Christians: Just Like Menopausal Women.

Oh, the Bakkers. Always good for a constant stream of bullshit. This particular stream of bullshit is all about how secular and liberal people want to lock all the christians up in “mental illness centers.” Sigh. Y’know, I’d be overjoyed if all you christian asses would just shut the fuck up, and stop trying to build your theocracy.

“We love our president, we love our vice president, we love our first lady, we love our second lady,” she said, defending the administration after Joy Behar of “The View” mocked Vice President Pence’s faith on a recent program. “They stand up unashamed of the gospel of Jesus Christ. What’s scary for us? Jim has been preaching it for the last two days pretty strong; they’re saying it’s mental illness.”

Yeah, there are atheists who say religious belief is a mental illness; in my view, they’re assholes who could use a big old cup of shut the fuck up. Now, those people are in the minority. I don’t think religious belief is any sort of illness, I do think it’s simply habitual. Most people are religious because they grew up with it, it’s what they were taught. There’s seldom any thought involved. I do think in many cases it’s a sort of brainwashing, especially when young children are involved at the extreme ends of religious belief. Later, it becomes a matter of self-brainwashing; religions require a constant reaffirmation, else all these thoughts keep popping up about the actual value of such beliefs or the complete lack of consistency in them. Anyroad, some ass saying religious belief is an illness does not equate to locking people up.

“If the world is thinking that we’re all mentally ill, do you know what’s going to happen next?” Bakker asked. “They are going to put us all away in mental illness centers.”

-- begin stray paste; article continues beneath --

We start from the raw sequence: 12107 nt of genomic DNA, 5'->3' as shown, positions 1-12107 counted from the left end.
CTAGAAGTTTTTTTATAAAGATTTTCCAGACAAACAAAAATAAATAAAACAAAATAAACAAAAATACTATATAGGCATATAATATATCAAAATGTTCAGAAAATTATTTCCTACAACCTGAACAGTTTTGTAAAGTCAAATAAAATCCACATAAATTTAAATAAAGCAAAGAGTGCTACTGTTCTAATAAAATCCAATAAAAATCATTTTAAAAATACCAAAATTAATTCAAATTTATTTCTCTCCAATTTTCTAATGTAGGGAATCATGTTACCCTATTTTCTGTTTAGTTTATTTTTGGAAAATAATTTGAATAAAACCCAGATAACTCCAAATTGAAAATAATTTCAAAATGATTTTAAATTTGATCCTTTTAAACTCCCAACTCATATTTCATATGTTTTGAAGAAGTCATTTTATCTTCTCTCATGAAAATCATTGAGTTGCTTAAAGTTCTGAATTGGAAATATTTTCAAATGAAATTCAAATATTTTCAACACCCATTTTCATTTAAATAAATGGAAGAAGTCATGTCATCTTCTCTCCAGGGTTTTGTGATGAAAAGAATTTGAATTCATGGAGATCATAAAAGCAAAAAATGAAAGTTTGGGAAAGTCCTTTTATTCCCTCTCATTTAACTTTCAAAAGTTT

That’s not going to happen, ever. It’s next to impossible to get anyone committed, especially if they actually need to be. And look into the homeless problem – all kinds of people with genuine mental illnesses are out on the street because they got kicked out of various institutions – no room, no money. I haven’t noted that the Tiny Tyrant (or anyone else) is busy building all manner of “mental illness centers”.

“You know what they used to do with women that went through menopause back years ago?” she continued. “They put them in insane asylums because their hormonal balance was completely off. I’m not kidding, that is what they did. And I’m not kidding, that is what is going to happen to us as Christians. They are going to lock us up and throw us out if we don’t stand up.”

Oh FFS. Yeah, the way women were treated in the past isn’t at all nice, to say the very least, but holy shit, that’s an exaggeration if I ever heard one. And no, that’s not going to happen to christians. This particular hysteria/testeria is not needed, but I suppose you have to come up with something.

“It’s in the Bible,” agreed Jim.

Oh really? Huh. I don’t remember reading about menopausal women, mental illness, mental illness centers or Amerikka in the bible.

Via RWW.


  1. Nightjar says

    Yes, that makes perfect sense, of course, everyone knows christians are an oppressed minority in the US and are thus at risk of being persecuted and locked up by the majority. Evidently.

  2. Gorogh, Lounging Peacromancer says

    So I keep writing longish posts on how cynical I have become and what I believe is the root cause of everything bad, only to delete them again, out of the same cynicism. What the fuck will it change anyway. The US, incidentally, is the first thing whose acknowledgement-of-relevance I’m sacrificing to my cognitive dissonance -- it is getting increasingly harder to give a shit. Sorry for making this post about me, sort of, but man, this world just doesn’t merit anything beyond solipsism. Also sorry for being so negative, I’m sure most of you love life or something.

  3. says

    Gorogh, you can be as negative as you like. Lots to be negative about, and Amerikka sure as fuck is on the top of the negativity list.

  4. Gorogh, Lounging Peacromancer says

    Thank you. I just don’t understand how people integrate what they see in the world and still somehow find existence more enjoyable or to-strive-for than nonexistence. Well I do understand it: They don’t see, or they don’t integrate. Humans are probably not meant to think too much. (For the record, I don’t mean “intelligent thinking” here, just ruminating and inept philosophizing, which I surely have multiple PhDs in) Even… damn. “What hope is there?” I wanted to ask, considering the OP and those plague clowns in the video, but I don’t even care. “Hope” is a non-sequitur, an extrapolation of existence -- “because I have lived this long, surely the future will be bright so let’s have kids and perpetuate this misery”!